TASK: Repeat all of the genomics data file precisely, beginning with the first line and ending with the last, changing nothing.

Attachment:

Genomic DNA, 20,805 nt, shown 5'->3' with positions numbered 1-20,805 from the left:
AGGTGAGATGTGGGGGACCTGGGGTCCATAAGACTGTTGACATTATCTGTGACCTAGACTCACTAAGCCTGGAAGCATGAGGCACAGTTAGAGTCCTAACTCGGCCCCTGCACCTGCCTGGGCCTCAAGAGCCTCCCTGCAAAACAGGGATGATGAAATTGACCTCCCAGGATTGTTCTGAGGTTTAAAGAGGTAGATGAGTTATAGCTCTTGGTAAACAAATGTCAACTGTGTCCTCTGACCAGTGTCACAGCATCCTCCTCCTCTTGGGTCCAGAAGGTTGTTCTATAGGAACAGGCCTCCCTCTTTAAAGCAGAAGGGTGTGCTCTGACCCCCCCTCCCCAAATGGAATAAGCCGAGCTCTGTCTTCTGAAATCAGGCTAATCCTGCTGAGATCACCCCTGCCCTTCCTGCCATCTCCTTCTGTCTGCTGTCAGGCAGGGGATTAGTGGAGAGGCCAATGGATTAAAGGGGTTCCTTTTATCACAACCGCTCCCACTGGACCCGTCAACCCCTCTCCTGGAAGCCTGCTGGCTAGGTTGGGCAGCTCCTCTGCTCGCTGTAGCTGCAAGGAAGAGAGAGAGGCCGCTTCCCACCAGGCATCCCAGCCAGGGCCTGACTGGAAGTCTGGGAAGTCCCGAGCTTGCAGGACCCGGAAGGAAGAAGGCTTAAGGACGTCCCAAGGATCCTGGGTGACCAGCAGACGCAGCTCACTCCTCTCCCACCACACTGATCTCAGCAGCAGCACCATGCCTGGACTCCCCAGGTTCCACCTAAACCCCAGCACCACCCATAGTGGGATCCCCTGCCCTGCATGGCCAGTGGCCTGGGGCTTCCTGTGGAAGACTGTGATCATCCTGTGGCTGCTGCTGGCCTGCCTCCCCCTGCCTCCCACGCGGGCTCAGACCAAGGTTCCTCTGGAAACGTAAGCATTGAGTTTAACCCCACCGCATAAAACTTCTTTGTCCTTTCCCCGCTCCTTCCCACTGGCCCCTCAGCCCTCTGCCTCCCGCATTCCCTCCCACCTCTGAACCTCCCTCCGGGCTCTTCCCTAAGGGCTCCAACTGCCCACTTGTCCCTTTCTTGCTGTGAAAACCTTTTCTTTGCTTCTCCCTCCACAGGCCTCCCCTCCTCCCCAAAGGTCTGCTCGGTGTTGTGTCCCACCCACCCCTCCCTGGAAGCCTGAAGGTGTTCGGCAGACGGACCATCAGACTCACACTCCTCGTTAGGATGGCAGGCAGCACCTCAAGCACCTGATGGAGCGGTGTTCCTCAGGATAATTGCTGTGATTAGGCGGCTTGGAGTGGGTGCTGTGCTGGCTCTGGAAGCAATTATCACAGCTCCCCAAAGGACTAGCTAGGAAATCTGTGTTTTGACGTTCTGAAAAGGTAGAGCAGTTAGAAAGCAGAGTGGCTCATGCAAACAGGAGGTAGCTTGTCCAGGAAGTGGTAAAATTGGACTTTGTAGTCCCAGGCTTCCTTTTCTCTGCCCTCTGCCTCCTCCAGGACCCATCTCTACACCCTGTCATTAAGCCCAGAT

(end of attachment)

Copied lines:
Genomic DNA, 20,805 nt, shown 5'->3' with positions numbered 1-20,805 from the left:
AGGTGAGATGTGGGGGACCTGGGGTCCATAAGACTGTTGACATTATCTGTGACCTAGACTCACTAAGCCTGGAAGCATGAGGCACAGTTAGAGTCCTAACTCGGCCCCTGCACCTGCCTGGGCCTCAAGAGCCTCCCTGCAAAACAGGGATGATGAAATTGACCTCCCAGGATTGTTCTGAGGTTTAAAGAGGTAGATGAGTTATAGCTCTTGGTAAACAAATGTCAACTGTGTCCTCTGACCAGTGTCACAGCATCCTCCTCCTCTTGGGTCCAGAAGGTTGTTCTATAGGAACAGGCCTCCCTCTTTAAAGCAGAAGGGTGTGCTCTGACCCCCCCTCCCCAAATGGAATAAGCCGAGCTCTGTCTTCTGAAATCAGGCTAATCCTGCTGAGATCACCCCTGCCCTTCCTGCCATCTCCTTCTGTCTGCTGTCAGGCAGGGGATTAGTGGAGAGGCCAATGGATTAAAGGGGTTCCTTTTATCACAACCGCTCCCACTGGACCCGTCAACCCCTCTCCTGGAAGCCTGCTGGCTAGGTTGGGCAGCTCCTCTGCTCGCTGTAGCTGCAAGGAAGAGAGAGAGGCCGCTTCCCACCAGGCATCCCAGCCAGGGCCTGACTGGAAGTCTGGGAAGTCCCGAGCTTGCAGGACCCGGAAGGAAGAAGGCTTAAGGACGTCCCAAGGATCCTGGGTGACCAGCAGACGCAGCTCACTCCTCTCCCACCACACTGATCTCAGCAGCAGCACCATGCCTGGACTCCCCAGGTTCCACCTAAACCCCAGCACCACCCATAGTGGGATCCCCTGCCCTGCATGGCCAGTGGCCTGGGGCTTCCTGTGGAAGACTGTGATCATCCTGTGGCTGCTGCTGGCCTGCCTCCCCCTGCCTCCCACGCGGGCTCAGACCAAGGTTCCTCTGGAAACGTAAGCATTGAGTTTAACCCCACCGCATAAAACTTCTTTGTCCTTTCCCCGCTCCTTCCCACTGGCCCCTCAGCCCTCTGCCTCCCGCATTCCCTCCCACCTCTGAACCTCCCTCCGGGCTCTTCCCTAAGGGCTCCAACTGCCCACTTGTCCCTTTCTTGCTGTGAAAACCTTTTCTTTGCTTCTCCCTCCACAGGCCTCCCCTCCTCCCCAAAGGTCTGCTCGGTGTTGTGTCCCACCCACCCCTCCCTGGAAGCCTGAAGGTGTTCGGCAGACGGACCATCAGACTCACACTCCTCGTTAGGATGGCAGGCAGCACCTCAAGCACCTGATGGAGCGGTGTTCCTCAGGATAATTGCTGTGATTAGGCGGCTTGGAGTGGGTGCTGTGCTGGCTCTGGAAGCAATTATCACAGCTCCCCAAAGGACTAGCTAGGAAATCTGTGTTTTGACGTTCTGAAAAGGTAGAGCAGTTAGAAAGCAGAGTGGCTCATGCAAACAGGAGGTAGCTTGTCCAGGAAGTGGTAAAATTGGACTTTGTAGTCCCAGGCTTCCTTTTCTCTGCCCTCTGCCTCCTCCAGGACCCATCTCTACACCCTGTCATTAAGCCCAGAT